Respondent Leopoldo Jorge, Jr. sued Almir Da Fonseca and appellant Culinary Institute of America for injuries suffered when he was hit by a car driven by Da Fonseca, a chef instructor employed by the Institute. Although Da Fonseca had finished his shift at the Culinary Institute and was driving home in his own vehicle at the time of the accident, a jury found the Institute liable for Jorge’s injuries on a theory of respondeat superior. The Culinary Institute moved for judgment notwithstanding the verdict on the ground that Da Fonseca was not acting within the scope of his employment at the time of the accident. More specifically, it argued that there was no evidence supporting the application of the “required vehicle” exception to the “going and coming” rule, and thus it could not be vicariously liable for Da Fonseca’s negligent conduct while he was commuting home from work. The trial court denied the motion.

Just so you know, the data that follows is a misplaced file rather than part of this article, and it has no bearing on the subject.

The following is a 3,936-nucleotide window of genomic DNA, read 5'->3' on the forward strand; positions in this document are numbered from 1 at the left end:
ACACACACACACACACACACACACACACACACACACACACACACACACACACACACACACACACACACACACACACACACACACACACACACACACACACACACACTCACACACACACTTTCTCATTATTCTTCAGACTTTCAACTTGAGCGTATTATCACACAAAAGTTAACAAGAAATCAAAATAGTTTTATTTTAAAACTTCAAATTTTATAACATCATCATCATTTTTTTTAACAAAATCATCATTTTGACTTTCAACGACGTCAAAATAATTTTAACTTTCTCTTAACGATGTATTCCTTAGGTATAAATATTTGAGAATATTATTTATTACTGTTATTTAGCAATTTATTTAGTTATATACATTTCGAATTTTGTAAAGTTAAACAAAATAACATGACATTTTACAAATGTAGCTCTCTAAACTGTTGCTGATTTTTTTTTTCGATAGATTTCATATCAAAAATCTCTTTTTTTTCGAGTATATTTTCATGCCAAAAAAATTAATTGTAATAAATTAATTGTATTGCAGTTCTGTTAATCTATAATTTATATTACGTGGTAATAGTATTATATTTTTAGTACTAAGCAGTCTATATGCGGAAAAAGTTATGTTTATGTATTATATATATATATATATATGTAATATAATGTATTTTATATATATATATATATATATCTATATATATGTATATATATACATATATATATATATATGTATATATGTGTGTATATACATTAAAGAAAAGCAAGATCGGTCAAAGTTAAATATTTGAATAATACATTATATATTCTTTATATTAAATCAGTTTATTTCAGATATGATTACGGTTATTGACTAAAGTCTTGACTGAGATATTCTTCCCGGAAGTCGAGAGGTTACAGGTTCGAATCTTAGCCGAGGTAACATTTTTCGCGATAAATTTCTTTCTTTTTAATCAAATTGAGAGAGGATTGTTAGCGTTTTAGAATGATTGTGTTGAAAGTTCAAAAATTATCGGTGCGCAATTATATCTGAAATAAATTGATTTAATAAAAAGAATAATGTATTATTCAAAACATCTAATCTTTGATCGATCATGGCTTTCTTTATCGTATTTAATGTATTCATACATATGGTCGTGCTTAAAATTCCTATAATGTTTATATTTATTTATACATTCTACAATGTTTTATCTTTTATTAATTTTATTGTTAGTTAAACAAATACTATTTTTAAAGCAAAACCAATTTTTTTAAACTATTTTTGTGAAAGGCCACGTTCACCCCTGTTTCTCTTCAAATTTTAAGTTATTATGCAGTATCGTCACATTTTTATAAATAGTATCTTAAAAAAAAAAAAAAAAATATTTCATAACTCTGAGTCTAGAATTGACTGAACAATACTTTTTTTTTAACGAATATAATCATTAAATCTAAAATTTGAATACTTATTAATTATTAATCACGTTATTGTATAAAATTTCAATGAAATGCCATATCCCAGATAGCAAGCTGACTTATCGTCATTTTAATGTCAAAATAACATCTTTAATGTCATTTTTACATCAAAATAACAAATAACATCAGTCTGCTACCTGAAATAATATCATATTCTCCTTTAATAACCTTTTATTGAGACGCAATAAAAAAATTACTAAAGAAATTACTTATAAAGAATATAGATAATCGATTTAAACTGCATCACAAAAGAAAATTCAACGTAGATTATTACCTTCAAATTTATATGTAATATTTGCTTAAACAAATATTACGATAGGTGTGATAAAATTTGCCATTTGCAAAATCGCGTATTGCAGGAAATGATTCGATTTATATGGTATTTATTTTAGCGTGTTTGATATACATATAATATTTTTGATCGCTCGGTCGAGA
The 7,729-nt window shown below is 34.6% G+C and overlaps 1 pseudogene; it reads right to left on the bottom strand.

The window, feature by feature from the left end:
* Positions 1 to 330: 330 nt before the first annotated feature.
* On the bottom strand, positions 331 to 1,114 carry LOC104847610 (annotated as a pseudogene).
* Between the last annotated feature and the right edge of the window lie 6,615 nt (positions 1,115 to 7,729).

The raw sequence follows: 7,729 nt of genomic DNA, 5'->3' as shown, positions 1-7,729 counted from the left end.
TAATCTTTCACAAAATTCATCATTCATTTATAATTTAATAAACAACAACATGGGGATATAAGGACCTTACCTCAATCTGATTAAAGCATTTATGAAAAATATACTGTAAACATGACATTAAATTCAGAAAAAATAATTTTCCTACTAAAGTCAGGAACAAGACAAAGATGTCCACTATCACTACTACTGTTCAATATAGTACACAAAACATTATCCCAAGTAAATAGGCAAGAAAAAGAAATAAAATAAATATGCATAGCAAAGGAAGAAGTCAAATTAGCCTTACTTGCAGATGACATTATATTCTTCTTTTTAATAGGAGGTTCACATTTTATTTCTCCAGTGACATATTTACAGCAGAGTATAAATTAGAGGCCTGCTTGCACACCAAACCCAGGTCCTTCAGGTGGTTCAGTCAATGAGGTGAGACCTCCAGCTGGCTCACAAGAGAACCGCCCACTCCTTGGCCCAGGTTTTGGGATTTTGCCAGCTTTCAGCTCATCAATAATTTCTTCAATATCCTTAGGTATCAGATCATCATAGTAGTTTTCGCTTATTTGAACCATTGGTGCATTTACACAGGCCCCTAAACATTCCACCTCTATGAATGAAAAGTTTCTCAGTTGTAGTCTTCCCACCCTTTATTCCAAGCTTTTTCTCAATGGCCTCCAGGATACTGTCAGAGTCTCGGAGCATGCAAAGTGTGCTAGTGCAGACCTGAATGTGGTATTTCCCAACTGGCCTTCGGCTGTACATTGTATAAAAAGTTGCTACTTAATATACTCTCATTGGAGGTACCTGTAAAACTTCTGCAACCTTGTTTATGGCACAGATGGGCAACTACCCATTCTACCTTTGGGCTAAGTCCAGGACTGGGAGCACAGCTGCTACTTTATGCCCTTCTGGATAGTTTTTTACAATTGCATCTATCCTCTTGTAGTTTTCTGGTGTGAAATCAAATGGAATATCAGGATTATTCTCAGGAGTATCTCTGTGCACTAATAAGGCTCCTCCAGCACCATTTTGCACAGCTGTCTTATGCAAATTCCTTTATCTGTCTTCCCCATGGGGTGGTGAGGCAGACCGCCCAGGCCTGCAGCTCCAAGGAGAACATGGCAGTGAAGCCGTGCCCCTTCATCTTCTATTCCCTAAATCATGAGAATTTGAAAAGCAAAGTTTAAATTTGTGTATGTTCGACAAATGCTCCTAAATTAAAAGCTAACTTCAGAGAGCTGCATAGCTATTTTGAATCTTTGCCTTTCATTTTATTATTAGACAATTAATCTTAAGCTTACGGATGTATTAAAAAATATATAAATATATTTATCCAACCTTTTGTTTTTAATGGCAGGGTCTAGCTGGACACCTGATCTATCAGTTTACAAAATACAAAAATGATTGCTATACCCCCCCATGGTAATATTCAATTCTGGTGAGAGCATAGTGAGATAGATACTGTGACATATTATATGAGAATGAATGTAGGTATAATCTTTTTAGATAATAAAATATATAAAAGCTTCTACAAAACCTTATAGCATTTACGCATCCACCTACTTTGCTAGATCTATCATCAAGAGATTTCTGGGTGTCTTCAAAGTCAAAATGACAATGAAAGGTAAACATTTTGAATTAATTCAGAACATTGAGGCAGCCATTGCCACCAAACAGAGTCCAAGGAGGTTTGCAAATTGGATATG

The Culinary Institute appealed, again arguing that it could not be liable to Jorge for injuries caused by Da Fonseca’s negligence because there was no evidence that at the time of the accident, Da Fonseca was acting within the scope of his employment. The California Court of Appeals for the First District agreed and reversed.